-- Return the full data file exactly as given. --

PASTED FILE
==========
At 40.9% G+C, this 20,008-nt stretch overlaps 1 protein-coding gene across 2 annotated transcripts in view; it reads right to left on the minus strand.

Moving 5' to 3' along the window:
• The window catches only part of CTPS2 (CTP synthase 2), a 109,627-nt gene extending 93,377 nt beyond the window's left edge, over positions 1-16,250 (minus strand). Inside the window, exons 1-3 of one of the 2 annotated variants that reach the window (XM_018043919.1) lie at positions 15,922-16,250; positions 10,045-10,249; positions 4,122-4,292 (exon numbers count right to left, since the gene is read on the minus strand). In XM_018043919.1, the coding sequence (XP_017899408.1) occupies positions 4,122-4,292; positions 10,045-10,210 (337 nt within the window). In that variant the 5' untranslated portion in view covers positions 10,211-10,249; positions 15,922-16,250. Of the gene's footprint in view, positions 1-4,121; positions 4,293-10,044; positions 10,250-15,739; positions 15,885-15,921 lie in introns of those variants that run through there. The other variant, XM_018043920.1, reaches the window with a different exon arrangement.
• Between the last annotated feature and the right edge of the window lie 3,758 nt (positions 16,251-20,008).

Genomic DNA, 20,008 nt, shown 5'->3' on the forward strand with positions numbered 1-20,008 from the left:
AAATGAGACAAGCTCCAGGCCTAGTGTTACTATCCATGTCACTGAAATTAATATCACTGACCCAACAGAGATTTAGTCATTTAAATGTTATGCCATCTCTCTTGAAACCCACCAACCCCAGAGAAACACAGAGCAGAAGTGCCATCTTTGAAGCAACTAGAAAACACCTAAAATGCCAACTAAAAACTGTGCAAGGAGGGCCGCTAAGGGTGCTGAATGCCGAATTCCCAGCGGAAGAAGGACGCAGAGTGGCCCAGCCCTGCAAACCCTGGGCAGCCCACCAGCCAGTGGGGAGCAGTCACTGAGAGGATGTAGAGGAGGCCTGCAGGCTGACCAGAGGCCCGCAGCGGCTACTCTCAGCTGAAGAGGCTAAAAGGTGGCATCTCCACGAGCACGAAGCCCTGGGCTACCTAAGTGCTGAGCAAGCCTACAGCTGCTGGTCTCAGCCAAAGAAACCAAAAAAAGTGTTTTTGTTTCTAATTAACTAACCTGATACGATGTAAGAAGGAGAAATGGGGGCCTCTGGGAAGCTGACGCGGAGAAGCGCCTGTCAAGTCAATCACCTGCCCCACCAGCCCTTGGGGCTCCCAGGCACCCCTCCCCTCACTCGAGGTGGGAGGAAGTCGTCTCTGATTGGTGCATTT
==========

At 40.9% G+C, this 20,008-nt stretch overlaps 1 protein-coding gene across 2 annotated transcripts in view; it reads right to left on the minus strand.

Moving 5' to 3' along the window:
• The window catches only part of CTPS2 (CTP synthase 2), a 109,627-nt gene extending 93,377 nt beyond the window's left edge, over positions 1-16,250 (minus strand). Inside the window, exons 1-3 of one of the 2 annotated variants that reach the window (XM_018043919.1) lie at positions 15,922-16,250; positions 10,045-10,249; positions 4,122-4,292 (exon numbers count right to left, since the gene is read on the minus strand). In XM_018043919.1, the coding sequence (XP_017899408.1) occupies positions 4,122-4,292; positions 10,045-10,210 (337 nt within the window). In that variant the 5' untranslated portion in view covers positions 10,211-10,249; positions 15,922-16,250. Of the gene's footprint in view, positions 1-4,121; positions 4,293-10,044; positions 10,250-15,739; positions 15,885-15,921 lie in introns of those variants that run through there. The other variant, XM_018043920.1, reaches the window with a different exon arrangement.
• Between the last annotated feature and the right edge of the window lie 3,758 nt (positions 16,251-20,008).

Genomic DNA, 20,008 nt, shown 5'->3' on the forward strand with positions numbered 1-20,008 from the left:
AAATGAGACAAGCTCCAGGCCTAGTGTTACTATCCATGTCACTGAAATTAATATCACTGACCCAACAGAGATTTAGTCATTTAAATGTTATGCCATCTCTCTTGAAACCCACCAACCCCAGAGAAACACAGAGCAGAAGTGCCATCTTTGAAGCAACTAGAAAACACCTAAAATGCCAACTAAAAACTGTGCAAGGAGGGCCGCTAAGGGTGCTGAATGCCGAATTCCCAGCGGAAGAAGGACGCAGAGTGGCCCAGCCCTGCAAACCCTGGGCAGCCCACCAGCCAGTGGGGAGCAGTCACTGAGAGGATGTAGAGGAGGCCTGCAGGCTGACCAGAGGCCCGCAGCGGCTACTCTCAGCTGAAGAGGCTAAAAGGTGGCATCTCCACGAGCACGAAGCCCTGGGCTACCTAAGTGCTGAGCAAGCCTACAGCTGCTGGTCTCAGCCAAAGAAACCAAAAAAAGTGTTTTTGTTTCTAATTAACTAACCTGATACGATGTAAGAAGGAGAAATGGGGGCCTCTGGGAAGCTGACGCGGAGAAGCGCCTGTCAAGTCAATCACCTGCCCCACCAGCCCTTGGGGCTCCCAGGCACCCCTCCCCTCACTCGAGGTGGGAGGAAGTCGTCTCTGATTGGTGCATTT